Plug In to What's Important

image courtesy of zitherica via
I usually ignore things the first time someone tells me something. I think it's a combination of three things:
  1. My natural skepticism ("That can't be true.")
  2. My pride ("If it was true, I would have known it already.")
  3. Sensory overload ("I have too many people telling me things, so I'll just filter this one out.")
For example, late last fall, as we were considering moving to Allendale, a close friend who was walking with me through this decision cautioned that I needed to prepare for feeling alone and isolated. I nodded, but inwardly thought he was off-base. Last month, I went back to him to apologize.

So, this past week when two articles in the same day came through my RSS feeds, about the same topic, I paid attention. Maybe God didn't want me to miss this one. The articles were both about how technology can distract us from what's much more important -- time with our children.

Last week, I wrote a post about Living Out the Sabbath With My Family, so my mind was already thinking about how I need to do better "redeeming the time" (Ephesians 5:16). But as I mentioned in that post, one of the dangers of focusing on the idea of the Sabbath is thinking that it only applies to one day per week. In truth, we need to have a constant mentality of resting in God, and prioritizing our time.

In Losing sight of the tweets that matter most, Jon Acuff helps me remember that I am parenting for the future. I don't need to get so caught up in the present use of technology, that I miss opportunities to strengthen my relationship with my children. "When my daughter is in college and some boy tries to convince her she's not unique, I want her to retweet the words of truth I spent her entire childhood telling her."

In Guerrilla Parenting: Active time vs. Passive time, Sam Luce reminded me that my kids need my active time. One particular thing that hit close to home was the point about not talking on the phone when in the car with my kids. I try to take a kid or two when I run errands. But being in the car is also a good time to make some much-needed phone calls. I need to do better with this, since my kids need my active attention.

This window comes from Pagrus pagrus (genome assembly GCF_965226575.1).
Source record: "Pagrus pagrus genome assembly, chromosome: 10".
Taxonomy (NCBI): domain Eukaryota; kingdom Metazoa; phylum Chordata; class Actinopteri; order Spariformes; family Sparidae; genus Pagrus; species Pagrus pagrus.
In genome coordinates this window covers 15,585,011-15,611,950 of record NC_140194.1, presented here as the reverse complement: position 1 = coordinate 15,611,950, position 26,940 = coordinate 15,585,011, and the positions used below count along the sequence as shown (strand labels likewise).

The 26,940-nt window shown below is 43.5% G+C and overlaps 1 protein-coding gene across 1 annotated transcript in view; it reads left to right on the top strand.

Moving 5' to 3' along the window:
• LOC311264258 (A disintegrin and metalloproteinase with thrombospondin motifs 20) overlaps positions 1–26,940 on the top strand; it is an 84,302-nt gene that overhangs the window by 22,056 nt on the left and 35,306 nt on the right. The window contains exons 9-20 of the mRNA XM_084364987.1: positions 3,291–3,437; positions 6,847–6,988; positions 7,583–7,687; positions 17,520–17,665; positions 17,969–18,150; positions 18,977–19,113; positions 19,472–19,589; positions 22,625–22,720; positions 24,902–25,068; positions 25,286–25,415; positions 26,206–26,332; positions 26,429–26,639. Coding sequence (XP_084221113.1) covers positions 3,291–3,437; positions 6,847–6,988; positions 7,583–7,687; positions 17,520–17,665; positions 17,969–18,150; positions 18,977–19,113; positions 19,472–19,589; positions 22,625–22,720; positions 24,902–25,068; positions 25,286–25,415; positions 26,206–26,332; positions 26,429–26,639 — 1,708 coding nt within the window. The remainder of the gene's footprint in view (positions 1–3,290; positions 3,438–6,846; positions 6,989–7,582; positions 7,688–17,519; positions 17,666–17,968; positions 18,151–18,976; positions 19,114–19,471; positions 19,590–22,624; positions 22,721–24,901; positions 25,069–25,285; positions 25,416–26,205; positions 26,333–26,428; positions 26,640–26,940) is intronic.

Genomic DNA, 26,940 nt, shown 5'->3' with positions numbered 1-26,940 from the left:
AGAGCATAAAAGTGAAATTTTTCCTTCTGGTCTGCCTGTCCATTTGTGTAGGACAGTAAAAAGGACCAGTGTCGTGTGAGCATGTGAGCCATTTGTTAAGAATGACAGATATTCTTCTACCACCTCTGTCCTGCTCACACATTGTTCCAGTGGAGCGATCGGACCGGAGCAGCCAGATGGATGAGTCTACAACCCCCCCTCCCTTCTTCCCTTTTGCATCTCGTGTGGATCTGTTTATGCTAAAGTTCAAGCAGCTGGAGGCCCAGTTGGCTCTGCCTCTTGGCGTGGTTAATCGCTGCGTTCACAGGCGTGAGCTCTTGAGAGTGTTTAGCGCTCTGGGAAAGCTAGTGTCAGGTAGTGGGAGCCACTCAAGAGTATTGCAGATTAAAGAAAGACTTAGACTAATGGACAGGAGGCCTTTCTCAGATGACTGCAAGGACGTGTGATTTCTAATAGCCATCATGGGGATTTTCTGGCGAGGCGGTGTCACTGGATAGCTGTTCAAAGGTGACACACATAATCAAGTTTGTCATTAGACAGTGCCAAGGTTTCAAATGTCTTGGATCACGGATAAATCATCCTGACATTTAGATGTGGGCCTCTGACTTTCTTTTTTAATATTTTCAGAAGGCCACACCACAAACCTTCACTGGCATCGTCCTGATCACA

From these articles, I was brought back to a book I read several years ago, but whose principles have stayed with me, Choosing to Cheat: Who Wins When Family and Work Collide?Choosing to Cheat (Andy Stanley). The premise is that we'll always have to make choices of how we use our time. For most men, this tension is between family and work, but could also include hobbies and ministry. These areas are similar for women, but homemaking can also be an idol.

You've probably heard the adage that at the end of life, no one ever regrets spending more time at work, or golfing, or cleaning, or watching TV. What we regret is not spending more quality and active time with family (and close friends).

I resolve to plug more into to my family.

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  1. Good stuff. I was listening to Andy Stanley's leadership podcast the other day and he was talking about the "choosing to cheat" concept. I like the way he presents it and pushes you to make a conscious decision instead of letting outside demands dictate your time.

  2. Yes, great point about making it a conscious decision. The couple that did our pre-marital counseling (and who have been great mentors for us through the years) were always good about making hard choices but always being intentional with family time.

    I didn't include it, but there was actually a 3rd RSS feed that I came across this past week on the same topic. It was from Driscoll's leadership videos, and was a video of he and his daughter talking about how much he works and how much he spends time with family.